Pakistan’s Foreign Secretary Aizaz Chaudhry admitted late on Saturday that his country was in constant touch with their “all time friend” China regarding India’s bid for NSG membership even while the plenary was on.
Pakistan’s Foreign Secretary Aizaz Chaudhry.
Effusively praising China’s “principled” stance at Seoul, Chaudhry told state-owned Pakistan Television (PTV) that granting India membership would have set “a bad precedent” because the country is not a signatory to the Non-Proliferation Treaty (NPT).
“We remained in touch with them in Seoul (during the NSG session) and we are happy that the truth has won,” he said.
In fact, Pakistan’s application to the NSG a week after New Delhi’s May 12 application complicated the situation for India. China, a long-time ally of Pakistan and an Asian rival of India’s, played the Pakistan card at the plenary with the NPT legality.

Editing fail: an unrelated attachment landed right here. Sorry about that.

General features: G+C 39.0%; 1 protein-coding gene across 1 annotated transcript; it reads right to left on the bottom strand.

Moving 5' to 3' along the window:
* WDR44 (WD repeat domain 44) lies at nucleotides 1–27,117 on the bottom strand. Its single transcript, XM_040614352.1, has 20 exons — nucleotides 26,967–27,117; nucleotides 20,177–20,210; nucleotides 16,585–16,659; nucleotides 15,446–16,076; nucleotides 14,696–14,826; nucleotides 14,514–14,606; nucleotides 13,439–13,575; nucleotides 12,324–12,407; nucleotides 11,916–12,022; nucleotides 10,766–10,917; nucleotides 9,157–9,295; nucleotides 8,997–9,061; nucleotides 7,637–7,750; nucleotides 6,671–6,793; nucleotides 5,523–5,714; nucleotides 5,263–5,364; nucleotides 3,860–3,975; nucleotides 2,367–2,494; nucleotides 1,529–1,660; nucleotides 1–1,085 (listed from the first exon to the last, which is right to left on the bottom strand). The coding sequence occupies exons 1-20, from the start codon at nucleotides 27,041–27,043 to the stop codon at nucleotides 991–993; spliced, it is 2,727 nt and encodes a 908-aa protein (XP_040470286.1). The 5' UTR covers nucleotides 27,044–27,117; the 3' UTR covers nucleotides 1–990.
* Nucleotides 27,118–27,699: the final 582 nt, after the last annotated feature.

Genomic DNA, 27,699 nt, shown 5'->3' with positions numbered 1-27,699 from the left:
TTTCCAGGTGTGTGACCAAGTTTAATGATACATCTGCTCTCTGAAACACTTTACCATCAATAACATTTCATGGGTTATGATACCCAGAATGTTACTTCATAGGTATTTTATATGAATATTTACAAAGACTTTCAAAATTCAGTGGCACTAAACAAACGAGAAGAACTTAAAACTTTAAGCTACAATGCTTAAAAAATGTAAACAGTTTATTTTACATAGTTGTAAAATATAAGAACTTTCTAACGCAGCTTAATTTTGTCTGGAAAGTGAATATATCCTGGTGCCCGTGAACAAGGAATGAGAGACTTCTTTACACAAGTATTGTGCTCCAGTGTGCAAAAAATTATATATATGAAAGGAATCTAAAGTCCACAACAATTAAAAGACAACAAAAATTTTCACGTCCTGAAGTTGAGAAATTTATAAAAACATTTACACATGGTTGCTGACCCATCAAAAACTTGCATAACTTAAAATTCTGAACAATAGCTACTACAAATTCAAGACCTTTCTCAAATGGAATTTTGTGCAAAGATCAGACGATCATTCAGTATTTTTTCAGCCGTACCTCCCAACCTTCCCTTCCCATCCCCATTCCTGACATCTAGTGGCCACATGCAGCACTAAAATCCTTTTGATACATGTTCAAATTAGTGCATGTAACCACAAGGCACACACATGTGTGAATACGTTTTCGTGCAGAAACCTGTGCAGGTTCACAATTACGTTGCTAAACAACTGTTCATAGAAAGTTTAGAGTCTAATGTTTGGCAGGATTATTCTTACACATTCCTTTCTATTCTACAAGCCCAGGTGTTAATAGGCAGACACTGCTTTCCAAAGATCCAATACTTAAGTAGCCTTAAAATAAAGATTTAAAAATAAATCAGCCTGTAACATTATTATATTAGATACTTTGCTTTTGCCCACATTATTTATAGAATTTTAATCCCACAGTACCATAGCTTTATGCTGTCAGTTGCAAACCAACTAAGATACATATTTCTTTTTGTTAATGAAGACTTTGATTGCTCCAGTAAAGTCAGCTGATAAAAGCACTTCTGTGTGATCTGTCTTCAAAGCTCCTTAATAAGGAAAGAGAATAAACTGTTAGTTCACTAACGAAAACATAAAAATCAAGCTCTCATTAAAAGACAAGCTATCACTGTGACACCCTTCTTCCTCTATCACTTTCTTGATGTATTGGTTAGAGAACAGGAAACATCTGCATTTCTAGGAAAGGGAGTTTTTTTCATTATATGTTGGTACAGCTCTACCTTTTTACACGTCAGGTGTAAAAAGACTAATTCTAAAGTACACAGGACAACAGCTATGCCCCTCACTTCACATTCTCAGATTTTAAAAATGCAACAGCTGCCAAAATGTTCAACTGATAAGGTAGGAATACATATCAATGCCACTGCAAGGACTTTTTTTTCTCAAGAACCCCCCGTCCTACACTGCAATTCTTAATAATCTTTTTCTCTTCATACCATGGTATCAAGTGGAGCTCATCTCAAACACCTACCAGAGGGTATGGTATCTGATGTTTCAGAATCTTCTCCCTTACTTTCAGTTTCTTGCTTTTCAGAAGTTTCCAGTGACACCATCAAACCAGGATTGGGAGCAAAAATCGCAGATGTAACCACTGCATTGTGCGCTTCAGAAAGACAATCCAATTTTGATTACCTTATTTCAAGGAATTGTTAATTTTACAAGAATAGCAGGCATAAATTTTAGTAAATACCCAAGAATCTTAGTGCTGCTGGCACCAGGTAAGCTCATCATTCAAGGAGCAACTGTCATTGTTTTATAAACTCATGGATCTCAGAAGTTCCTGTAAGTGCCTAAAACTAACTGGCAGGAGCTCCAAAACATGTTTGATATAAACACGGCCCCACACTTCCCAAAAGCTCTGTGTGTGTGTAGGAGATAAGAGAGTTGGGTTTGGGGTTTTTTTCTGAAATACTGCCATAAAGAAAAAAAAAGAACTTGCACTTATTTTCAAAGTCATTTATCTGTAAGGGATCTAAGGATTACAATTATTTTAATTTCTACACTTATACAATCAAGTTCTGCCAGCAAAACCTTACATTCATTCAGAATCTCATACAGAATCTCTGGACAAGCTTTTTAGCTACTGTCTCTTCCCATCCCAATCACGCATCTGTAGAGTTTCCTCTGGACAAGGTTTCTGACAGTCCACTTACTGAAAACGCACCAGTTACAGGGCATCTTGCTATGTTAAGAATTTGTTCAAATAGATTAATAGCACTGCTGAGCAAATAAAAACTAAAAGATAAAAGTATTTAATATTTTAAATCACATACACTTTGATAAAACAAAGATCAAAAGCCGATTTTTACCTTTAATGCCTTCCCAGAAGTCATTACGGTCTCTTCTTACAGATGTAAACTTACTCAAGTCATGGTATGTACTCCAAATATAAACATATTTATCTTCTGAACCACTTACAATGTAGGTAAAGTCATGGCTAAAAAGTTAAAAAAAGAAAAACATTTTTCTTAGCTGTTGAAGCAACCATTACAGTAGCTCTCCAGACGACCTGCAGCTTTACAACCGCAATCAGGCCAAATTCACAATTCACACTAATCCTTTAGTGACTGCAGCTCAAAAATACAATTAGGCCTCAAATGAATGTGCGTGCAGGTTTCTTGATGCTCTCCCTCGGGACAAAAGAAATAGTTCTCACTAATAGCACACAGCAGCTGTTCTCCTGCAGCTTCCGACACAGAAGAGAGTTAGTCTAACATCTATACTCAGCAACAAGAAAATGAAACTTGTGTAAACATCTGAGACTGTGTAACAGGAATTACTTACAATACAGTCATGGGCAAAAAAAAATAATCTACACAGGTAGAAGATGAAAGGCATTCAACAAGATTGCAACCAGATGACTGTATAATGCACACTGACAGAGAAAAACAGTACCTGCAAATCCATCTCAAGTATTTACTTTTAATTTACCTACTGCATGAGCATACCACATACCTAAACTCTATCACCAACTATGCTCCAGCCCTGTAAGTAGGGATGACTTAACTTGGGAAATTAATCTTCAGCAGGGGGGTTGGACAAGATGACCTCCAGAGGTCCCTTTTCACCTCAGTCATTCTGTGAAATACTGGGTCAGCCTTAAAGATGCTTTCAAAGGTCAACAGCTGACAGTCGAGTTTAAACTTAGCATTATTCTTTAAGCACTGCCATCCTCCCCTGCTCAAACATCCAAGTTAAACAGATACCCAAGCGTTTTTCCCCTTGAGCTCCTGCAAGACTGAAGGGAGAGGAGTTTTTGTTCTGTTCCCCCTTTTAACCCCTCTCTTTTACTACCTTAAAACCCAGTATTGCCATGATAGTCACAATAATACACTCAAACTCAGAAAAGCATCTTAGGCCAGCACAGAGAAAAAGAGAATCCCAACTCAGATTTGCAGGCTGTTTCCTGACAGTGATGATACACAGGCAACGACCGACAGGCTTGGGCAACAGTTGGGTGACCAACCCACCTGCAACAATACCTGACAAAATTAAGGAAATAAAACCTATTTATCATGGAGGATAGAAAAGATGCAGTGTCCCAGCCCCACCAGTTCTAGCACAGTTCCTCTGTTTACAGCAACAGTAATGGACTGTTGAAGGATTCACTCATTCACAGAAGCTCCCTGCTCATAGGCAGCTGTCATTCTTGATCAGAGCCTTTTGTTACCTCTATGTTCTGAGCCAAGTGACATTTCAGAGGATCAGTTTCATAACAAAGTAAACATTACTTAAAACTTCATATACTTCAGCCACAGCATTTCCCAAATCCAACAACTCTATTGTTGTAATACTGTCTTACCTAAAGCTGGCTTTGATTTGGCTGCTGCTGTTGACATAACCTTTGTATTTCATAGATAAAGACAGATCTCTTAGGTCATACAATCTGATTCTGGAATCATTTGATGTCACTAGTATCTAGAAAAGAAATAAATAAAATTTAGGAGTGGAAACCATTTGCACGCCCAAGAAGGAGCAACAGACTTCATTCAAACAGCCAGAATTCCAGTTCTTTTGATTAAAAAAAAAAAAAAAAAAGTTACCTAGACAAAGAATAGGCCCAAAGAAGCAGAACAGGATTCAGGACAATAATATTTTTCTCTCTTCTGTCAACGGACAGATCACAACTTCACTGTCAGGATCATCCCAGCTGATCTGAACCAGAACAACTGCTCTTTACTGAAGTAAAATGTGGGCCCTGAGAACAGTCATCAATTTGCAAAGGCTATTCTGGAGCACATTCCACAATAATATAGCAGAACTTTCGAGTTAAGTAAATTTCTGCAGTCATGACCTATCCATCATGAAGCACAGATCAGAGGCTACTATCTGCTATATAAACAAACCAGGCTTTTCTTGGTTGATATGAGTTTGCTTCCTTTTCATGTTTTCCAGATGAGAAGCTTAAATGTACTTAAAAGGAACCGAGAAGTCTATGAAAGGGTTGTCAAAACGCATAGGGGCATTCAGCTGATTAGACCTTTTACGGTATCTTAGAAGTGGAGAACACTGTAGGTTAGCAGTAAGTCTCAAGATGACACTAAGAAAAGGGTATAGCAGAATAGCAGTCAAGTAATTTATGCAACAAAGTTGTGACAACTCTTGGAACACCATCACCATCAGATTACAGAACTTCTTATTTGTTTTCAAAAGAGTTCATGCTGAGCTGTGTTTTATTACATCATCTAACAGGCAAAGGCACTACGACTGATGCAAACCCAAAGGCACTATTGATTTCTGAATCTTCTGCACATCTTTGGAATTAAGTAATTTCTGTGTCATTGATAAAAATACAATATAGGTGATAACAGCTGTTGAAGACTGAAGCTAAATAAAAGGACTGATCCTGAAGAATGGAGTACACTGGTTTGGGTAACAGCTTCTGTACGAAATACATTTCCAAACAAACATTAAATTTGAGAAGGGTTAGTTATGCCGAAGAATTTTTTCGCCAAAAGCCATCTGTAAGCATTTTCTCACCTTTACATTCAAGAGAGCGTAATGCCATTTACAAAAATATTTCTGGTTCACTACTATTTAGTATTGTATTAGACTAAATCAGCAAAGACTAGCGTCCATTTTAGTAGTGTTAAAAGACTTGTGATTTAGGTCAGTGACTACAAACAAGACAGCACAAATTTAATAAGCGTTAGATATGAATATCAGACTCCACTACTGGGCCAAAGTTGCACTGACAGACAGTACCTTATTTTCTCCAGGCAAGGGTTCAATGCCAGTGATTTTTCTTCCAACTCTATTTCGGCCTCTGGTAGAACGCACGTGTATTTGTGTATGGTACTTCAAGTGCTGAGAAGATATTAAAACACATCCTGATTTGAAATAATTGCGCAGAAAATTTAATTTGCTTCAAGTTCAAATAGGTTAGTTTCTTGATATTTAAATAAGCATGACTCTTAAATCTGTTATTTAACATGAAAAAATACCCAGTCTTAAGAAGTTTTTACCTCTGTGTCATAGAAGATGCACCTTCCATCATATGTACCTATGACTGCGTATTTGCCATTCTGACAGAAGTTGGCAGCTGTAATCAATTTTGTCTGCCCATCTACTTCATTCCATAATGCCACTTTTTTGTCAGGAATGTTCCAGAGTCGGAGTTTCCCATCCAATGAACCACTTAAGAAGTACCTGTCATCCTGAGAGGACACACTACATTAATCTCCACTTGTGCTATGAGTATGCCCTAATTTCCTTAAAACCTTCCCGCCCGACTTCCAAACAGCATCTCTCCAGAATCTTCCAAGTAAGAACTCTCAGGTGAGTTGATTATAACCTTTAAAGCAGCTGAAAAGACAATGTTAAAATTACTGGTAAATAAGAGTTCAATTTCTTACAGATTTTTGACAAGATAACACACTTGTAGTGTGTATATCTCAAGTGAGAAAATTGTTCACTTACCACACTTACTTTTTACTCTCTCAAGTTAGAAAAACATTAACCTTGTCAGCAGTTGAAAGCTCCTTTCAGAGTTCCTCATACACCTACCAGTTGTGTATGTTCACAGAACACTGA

The Hotel Shilla in Seoul, South Korea, where the NSG plenary was held. lhw.com
“When in 2008 they (India) got a waiver, they increased their nuclear stockpile. It was clear that they are using their own fissile material for military purposes and were taking the material from other countries for civil purposes…the world appreciated this point,” he claimed.
A Pakistan national flag and a Chinese national flag affluter at Beijing’s Tiananmen Square. REUTERS/David Gray/Files
Though Pakistan will relentlessly pursue its efforts to scuttle India’s bid each time, the NSG has reportedly appointed Argentine Ambassador Rafael Grossi as the “Facilitator of the Chairperson to having informal consultations with the Participating Governments (PGs) in the group”.
This means that most countries in the NSG are keen to see India in the club and are focusing on a formula that can get New Delhi on board.
Argentine Ambassador Rafael Grossi will be holding informal consultations regarding India with NSG member countries.
India failed to get past the NSG door because of China and countries like Switzerland, which reneged on their promise of supporting India’s bid.
Among those who opposed India were Brazil, Austria, New Zealand, Ireland and Turkey. Of the 48-member group, 38 supported India.